6. Simakhin, V.A.; Cherepanov, O.S.; Shamanaeva, L.G. Spatiotemporal dynamics of the wind velocity from minisodar measurement data. Russ. Phys. J. 2015, 58, 176–181. [Google Scholar] [CrossRef]
  7. Hampel, F.; Ronchetti, E.; Rausseu, P.; Shtael, V. Robustness in Statistics. Approach Based on Influence Functions; MIR: Moscow, Russia, 1989; p. 512, (Russian translation). [Google Scholar]
  8. Shulenin, V.P. Methods of Mathematical Statistics; Publishing House of Scientific and Technology Literature: Tomsk, Russia, 2016; p. 260. (In Russian) [Google Scholar]
  9. Muthukrishnan, R.; Poonkuzhali, G. A comprehensive survey on outlier detection methods. Am. -Eurasian J. Sci. Res. 2017, 12, 161–171. [Google Scholar]
  10. Chandola, V.; Banerjee, A.; Kumar, V. Anomaly detection: A survey. ACM Comput. Surv. 2009, 41, 1–83. [Google Scholar] [CrossRef]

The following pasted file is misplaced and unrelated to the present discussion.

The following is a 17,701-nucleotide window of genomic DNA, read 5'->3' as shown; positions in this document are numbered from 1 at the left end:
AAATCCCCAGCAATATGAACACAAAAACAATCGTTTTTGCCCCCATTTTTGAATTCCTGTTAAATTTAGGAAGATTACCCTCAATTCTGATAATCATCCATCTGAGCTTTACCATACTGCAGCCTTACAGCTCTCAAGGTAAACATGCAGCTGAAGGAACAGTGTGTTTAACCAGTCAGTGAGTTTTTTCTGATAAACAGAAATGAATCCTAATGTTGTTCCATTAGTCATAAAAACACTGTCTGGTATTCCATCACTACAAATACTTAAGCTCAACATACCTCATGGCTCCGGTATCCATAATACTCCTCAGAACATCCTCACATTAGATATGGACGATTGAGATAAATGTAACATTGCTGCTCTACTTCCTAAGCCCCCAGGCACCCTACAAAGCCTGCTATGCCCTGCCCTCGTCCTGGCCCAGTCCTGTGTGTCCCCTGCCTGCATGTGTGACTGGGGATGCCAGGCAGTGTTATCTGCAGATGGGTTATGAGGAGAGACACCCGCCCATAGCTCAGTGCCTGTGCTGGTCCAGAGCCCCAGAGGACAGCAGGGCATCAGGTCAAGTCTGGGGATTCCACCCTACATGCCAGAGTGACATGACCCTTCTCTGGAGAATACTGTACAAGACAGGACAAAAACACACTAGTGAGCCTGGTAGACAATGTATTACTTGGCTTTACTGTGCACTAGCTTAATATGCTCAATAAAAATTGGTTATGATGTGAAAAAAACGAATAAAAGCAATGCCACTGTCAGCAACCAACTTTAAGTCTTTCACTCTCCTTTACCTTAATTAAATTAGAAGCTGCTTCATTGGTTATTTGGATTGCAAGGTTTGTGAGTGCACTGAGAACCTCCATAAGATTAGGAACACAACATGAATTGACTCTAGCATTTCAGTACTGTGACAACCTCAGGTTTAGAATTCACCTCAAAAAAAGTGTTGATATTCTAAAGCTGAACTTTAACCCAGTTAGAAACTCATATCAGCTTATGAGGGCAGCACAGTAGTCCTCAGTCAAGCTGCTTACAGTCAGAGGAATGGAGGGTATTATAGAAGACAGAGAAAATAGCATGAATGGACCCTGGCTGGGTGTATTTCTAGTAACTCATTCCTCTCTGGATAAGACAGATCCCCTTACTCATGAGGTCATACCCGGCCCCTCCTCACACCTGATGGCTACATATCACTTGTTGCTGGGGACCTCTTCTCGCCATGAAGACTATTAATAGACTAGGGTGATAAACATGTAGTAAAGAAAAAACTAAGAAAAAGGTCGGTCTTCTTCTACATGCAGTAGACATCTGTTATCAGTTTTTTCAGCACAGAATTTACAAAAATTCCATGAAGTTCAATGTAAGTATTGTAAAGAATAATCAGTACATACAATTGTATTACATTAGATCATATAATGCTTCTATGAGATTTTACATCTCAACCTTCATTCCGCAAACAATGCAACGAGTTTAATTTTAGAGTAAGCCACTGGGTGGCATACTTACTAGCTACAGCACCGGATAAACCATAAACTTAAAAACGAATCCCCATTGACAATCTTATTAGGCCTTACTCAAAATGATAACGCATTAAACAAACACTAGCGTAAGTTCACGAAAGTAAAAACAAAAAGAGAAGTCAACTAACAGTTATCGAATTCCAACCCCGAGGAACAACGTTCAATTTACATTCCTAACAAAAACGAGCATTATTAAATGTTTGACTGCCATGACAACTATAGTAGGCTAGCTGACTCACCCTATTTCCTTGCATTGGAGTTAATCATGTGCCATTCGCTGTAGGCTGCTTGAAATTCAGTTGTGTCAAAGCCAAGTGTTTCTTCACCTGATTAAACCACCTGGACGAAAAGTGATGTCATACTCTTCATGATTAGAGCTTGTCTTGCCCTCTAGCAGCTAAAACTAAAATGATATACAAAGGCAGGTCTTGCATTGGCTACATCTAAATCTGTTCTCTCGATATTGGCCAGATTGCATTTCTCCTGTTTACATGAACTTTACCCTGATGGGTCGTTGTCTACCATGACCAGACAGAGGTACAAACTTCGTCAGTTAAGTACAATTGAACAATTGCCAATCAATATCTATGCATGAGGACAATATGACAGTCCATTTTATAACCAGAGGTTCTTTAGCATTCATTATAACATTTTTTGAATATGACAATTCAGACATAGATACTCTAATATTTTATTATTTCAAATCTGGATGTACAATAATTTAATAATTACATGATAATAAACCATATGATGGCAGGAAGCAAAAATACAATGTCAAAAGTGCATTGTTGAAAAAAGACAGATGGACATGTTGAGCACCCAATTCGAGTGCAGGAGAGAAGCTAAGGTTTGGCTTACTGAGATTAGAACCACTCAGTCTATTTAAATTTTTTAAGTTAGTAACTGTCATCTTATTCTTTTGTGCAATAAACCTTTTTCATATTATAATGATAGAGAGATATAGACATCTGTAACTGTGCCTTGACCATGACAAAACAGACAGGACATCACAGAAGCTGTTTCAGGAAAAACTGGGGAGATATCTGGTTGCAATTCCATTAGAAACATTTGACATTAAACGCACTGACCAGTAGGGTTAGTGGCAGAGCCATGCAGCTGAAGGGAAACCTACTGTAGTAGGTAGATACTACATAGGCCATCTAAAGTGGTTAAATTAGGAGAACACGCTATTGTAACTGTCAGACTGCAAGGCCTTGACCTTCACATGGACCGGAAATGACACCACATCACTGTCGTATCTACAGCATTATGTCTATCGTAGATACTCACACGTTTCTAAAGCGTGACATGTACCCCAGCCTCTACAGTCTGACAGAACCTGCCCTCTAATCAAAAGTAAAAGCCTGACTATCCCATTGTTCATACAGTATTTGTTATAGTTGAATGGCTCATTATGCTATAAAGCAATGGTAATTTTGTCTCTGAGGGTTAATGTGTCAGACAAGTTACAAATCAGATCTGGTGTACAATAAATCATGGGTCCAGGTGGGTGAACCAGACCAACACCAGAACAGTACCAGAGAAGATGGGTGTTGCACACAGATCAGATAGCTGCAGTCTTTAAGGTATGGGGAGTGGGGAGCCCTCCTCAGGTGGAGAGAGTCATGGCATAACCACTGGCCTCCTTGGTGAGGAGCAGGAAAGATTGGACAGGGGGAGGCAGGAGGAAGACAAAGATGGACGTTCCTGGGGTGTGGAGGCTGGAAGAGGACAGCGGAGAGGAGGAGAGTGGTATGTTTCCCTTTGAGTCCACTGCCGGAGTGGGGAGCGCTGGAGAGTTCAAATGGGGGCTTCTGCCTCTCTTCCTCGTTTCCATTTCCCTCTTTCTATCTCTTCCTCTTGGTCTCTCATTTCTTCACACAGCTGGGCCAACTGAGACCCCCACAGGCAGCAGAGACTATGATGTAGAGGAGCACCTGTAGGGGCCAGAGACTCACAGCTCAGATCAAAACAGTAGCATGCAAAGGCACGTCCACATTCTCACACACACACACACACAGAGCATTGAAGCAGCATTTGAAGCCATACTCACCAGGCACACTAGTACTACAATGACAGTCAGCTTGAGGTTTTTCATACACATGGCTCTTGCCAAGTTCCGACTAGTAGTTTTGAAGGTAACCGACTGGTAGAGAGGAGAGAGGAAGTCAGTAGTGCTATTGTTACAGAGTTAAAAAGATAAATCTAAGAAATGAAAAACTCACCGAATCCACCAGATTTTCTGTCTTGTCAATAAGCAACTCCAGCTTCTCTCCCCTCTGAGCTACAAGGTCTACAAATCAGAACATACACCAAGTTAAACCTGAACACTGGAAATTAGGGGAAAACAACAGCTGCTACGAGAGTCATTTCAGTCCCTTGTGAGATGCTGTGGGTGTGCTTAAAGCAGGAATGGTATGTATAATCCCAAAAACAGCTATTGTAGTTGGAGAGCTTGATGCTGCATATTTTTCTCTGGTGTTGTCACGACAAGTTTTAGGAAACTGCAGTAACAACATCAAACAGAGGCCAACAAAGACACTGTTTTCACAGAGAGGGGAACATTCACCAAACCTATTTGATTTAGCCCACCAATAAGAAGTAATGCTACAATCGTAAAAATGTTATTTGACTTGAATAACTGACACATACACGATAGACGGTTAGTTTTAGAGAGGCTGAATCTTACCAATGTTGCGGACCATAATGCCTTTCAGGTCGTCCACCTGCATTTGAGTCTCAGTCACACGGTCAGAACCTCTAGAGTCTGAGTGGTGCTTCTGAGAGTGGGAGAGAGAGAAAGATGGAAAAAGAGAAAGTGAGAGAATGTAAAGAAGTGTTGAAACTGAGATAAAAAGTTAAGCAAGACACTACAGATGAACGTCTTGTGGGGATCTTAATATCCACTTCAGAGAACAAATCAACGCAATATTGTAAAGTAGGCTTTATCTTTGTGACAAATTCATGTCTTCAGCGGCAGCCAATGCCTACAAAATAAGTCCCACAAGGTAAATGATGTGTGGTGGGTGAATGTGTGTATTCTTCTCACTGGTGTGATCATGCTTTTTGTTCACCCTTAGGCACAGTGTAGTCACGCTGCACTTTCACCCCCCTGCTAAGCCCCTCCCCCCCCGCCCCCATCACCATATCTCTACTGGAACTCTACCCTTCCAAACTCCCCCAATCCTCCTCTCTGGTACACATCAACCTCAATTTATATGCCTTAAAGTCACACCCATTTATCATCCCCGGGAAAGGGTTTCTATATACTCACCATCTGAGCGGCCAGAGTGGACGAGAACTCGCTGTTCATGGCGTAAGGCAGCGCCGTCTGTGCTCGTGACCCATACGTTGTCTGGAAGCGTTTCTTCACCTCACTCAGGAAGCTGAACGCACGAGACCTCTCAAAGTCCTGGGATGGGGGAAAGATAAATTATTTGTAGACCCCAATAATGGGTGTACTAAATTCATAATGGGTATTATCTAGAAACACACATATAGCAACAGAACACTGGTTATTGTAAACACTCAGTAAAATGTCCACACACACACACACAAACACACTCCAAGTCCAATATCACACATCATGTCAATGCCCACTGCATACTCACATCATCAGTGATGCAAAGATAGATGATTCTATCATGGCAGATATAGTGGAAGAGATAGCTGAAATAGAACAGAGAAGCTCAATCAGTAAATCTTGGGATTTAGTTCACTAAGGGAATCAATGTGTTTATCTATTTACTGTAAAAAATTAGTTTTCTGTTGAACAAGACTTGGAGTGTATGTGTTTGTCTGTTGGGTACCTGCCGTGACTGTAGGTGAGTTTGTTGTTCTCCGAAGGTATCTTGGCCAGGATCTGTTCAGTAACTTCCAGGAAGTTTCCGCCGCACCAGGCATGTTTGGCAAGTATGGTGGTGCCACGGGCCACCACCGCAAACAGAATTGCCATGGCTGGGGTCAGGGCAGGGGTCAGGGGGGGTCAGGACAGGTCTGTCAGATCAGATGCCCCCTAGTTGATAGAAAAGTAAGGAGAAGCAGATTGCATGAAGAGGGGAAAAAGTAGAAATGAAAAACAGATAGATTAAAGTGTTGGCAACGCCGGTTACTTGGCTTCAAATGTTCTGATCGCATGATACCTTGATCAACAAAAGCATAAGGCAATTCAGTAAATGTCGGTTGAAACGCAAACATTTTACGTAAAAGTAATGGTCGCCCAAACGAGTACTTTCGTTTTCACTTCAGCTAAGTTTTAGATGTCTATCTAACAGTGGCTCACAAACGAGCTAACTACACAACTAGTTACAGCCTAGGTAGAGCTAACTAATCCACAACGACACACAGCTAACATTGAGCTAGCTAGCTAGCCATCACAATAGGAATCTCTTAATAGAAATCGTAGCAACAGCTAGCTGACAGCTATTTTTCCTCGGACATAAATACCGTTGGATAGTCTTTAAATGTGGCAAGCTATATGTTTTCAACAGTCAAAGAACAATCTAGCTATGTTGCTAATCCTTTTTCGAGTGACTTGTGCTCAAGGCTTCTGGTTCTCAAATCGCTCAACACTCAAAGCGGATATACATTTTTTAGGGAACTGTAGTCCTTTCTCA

11. Hodge, V.; Austin, J. A survey of outlier detection methodologies. Artif. Intell. Rev. 2004, 22, 85–126. [Google Scholar] [CrossRef]
  12. Grubbs, F.E. Sample criteria for testing outlying observations. Ann. Math. Stat. 1950, 21, 27–58. [Google Scholar] [CrossRef]
  13. Tietjen, G.L.; Moore, R.H. Some Grubbs-type statistics for the detection of several outliers. Technometrics 1972, 14, 583–597. [Google Scholar] [CrossRef]
  14. Rosner, B. On the detection of many outliers. Technometrics 1975, 17, 221–227. [Google Scholar] [CrossRef]
  15. Ferguson, T.S. On the rejection of outliers. In Proceedings of the Fourth Berkeley Symposium on Mathematical Statistics and Probability, Berkeley, CA, USA, 20–30 July 1961; Volume 1, pp. 253–287. [Google Scholar]
  16. Orlov, A.I. Instability of parametric methods of rejection of sharply allocated observations. Zavod. Lab. 1992, 7, 40–42. (In Russian) [Google Scholar]